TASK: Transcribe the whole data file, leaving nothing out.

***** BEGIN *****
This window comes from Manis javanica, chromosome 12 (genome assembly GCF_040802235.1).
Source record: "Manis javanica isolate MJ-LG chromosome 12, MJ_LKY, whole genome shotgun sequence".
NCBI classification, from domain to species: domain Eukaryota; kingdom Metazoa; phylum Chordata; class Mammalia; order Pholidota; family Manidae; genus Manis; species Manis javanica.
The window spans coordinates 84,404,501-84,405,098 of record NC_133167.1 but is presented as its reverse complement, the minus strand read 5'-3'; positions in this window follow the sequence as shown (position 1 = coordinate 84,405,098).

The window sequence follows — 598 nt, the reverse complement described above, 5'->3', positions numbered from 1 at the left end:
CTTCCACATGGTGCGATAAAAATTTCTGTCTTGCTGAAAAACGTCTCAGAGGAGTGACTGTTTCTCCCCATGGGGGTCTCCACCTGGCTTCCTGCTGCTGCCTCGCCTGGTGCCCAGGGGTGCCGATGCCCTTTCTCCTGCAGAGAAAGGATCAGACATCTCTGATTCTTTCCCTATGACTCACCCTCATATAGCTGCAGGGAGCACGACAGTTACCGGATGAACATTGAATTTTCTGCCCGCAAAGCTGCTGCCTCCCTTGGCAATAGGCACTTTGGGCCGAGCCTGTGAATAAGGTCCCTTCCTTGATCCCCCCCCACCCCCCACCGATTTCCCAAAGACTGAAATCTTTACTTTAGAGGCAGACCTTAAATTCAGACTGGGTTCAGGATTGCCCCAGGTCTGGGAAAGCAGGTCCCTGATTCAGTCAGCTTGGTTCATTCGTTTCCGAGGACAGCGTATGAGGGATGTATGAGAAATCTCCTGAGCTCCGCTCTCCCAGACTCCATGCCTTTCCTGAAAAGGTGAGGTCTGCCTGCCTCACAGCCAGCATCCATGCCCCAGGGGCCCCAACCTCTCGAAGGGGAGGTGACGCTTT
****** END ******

This window comes from Manis javanica, chromosome 12 (genome assembly GCF_040802235.1).
Source record: "Manis javanica isolate MJ-LG chromosome 12, MJ_LKY, whole genome shotgun sequence".
NCBI classification, from domain to species: domain Eukaryota; kingdom Metazoa; phylum Chordata; class Mammalia; order Pholidota; family Manidae; genus Manis; species Manis javanica.
The window spans coordinates 84,404,501-84,405,098 of record NC_133167.1 but is presented as its reverse complement, the minus strand read 5'-3'; positions in this window follow the sequence as shown (position 1 = coordinate 84,405,098).

The window sequence follows — 598 nt, the reverse complement described above, 5'->3', positions numbered from 1 at the left end:
CTTCCACATGGTGCGATAAAAATTTCTGTCTTGCTGAAAAACGTCTCAGAGGAGTGACTGTTTCTCCCCATGGGGGTCTCCACCTGGCTTCCTGCTGCTGCCTCGCCTGGTGCCCAGGGGTGCCGATGCCCTTTCTCCTGCAGAGAAAGGATCAGACATCTCTGATTCTTTCCCTATGACTCACCCTCATATAGCTGCAGGGAGCACGACAGTTACCGGATGAACATTGAATTTTCTGCCCGCAAAGCTGCTGCCTCCCTTGGCAATAGGCACTTTGGGCCGAGCCTGTGAATAAGGTCCCTTCCTTGATCCCCCCCCACCCCCCACCGATTTCCCAAAGACTGAAATCTTTACTTTAGAGGCAGACCTTAAATTCAGACTGGGTTCAGGATTGCCCCAGGTCTGGGAAAGCAGGTCCCTGATTCAGTCAGCTTGGTTCATTCGTTTCCGAGGACAGCGTATGAGGGATGTATGAGAAATCTCCTGAGCTCCGCTCTCCCAGACTCCATGCCTTTCCTGAAAAGGTGAGGTCTGCCTGCCTCACAGCCAGCATCCATGCCCCAGGGGCCCCAACCTCTCGAAGGGGAGGTGACGCTTT